PS. People might remember my mother and father “Bobo” McCluskey. We lived north of Willits in Acorn Park back in 92-96. Ray “Buck” Buckley and Jainie. The AVA did a story on us when the task force was hasassing us a lot.

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PLEASE, NO DOGS

Editor,

Several weeks ago, my husband and I went to dinner at a fairly pricey restaurant. We sat on the patio, as the weather was nice. Once we were seated, however, we found that the woman at the table next to us had brought her corgi along. Then another couple came out with their dog and was seated close by. At that, the corgi lunged at the other dog, barking wildly and straining at the leash. The dog was dragged back to the table, but the ambiance was destroyed.

It used to be that dogs entered public spaces for legitimate reasons, as in the case of Canine Companions. But now it seems to be the trend to take one’s dog anywhere — grocery stores, movie theaters, airplanes, big box stores. Some people will protest that their dog is needed for “emotional support”; on the other hand, some people are allergic to or fearful of dogs. Who wins here? I know we won’t go back to that restaurant.

I hear many owners refer to their dogs as their babies. But please, especially if you’re going to a restaurant, do what many people with real babies do: Get a sitter.

Holly Pierce

Santa Rosa

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GRUESOME’S RAMPAGES

Editor,

I know Gavin Newsom is targeting me because of my use of the freedom of the number one amendment. That's okay. I know that because I have said some things about him and Jerry Brown that are very true so they have pulled some stuff on me about not being able to register my trucks and stuff like that.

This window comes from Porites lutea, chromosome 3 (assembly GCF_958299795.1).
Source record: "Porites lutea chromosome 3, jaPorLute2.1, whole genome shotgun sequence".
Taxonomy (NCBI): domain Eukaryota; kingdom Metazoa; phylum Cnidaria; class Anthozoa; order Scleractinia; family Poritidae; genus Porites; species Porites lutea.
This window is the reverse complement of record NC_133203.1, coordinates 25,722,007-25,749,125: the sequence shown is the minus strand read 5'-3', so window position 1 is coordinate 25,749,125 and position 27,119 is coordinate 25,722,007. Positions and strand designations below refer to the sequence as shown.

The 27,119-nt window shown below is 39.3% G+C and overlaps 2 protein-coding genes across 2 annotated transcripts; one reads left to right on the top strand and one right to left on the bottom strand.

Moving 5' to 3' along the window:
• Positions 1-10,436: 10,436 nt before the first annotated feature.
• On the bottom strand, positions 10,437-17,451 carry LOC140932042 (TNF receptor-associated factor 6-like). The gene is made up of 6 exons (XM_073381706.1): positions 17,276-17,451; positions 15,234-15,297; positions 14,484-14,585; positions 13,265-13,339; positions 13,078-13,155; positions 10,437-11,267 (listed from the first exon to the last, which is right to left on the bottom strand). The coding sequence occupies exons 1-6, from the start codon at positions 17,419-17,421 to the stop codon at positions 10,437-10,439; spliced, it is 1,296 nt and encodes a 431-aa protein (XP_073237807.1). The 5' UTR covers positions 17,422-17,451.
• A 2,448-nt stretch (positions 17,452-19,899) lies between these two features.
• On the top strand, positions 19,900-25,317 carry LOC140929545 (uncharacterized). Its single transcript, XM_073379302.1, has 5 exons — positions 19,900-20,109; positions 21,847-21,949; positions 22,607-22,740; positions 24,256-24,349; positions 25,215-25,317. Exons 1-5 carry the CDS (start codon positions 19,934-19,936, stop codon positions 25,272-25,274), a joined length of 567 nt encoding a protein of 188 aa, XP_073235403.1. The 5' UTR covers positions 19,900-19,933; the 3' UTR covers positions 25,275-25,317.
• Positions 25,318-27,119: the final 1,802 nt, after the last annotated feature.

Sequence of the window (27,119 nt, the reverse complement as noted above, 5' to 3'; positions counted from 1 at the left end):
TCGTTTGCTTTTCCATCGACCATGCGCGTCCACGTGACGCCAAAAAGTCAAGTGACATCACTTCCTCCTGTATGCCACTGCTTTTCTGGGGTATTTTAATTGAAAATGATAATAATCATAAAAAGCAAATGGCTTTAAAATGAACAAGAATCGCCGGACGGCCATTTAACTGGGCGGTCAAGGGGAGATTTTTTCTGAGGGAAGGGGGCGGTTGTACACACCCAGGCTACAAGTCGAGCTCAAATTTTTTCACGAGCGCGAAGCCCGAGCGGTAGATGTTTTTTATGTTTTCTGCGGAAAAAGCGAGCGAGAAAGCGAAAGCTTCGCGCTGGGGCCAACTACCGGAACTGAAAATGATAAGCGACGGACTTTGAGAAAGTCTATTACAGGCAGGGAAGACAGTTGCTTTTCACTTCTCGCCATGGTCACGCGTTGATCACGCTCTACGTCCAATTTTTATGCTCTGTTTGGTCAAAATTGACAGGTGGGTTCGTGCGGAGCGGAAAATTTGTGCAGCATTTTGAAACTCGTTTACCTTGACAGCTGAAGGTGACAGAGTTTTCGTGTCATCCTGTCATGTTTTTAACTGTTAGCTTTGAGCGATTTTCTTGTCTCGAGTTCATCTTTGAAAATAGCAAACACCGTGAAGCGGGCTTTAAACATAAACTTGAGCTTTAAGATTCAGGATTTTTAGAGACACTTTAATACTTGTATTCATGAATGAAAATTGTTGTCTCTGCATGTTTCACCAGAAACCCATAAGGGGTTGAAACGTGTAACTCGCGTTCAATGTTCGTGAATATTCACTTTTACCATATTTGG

Anybody in that administration who gets whacked by somebody like an illegal alien deserves everything they get for making California a sanctuary state. They have put everyone in danger. 

Now President Trump has to come in with the federal government to clean up your homeless mess in California, Gruesome Newsom. Wouldn't it be ironic if you came home some night and there was an illegal felon in your bedroom with a butcher knife? Like what happened to that lady down in San Jose? There are movements going on to get you out of office, you sorry bastard. I think you and Nancy Pelosi and that CARB loving hag Mary Nichols ought to be drug through every homeless camp in California and see how you like it. Meantime while you are driving to those homeless camps you are paying $4.50 in gas! 

God bless Donald Trump. 

Jerry Philbrick 

Comptche 

PS. It was a real smart move to make everybody do a background check to buy bullets. That's about a third grade idea. Some of the gun dealers don't know what to do when someone comes in for a box of 22s and the customer has to do a background check and wait 10 days. Unbelievable. What’s next? Are you going to ban silverware? You have to wear a certain kind of shoes? Uniforms? 

PPS. A month ago they sent an expedtion to the Arctic to prove that there’s climate change. They are still iced in! Don’t know when they’ll get out! So you see what a bunch of happy horseshit it is about climate change?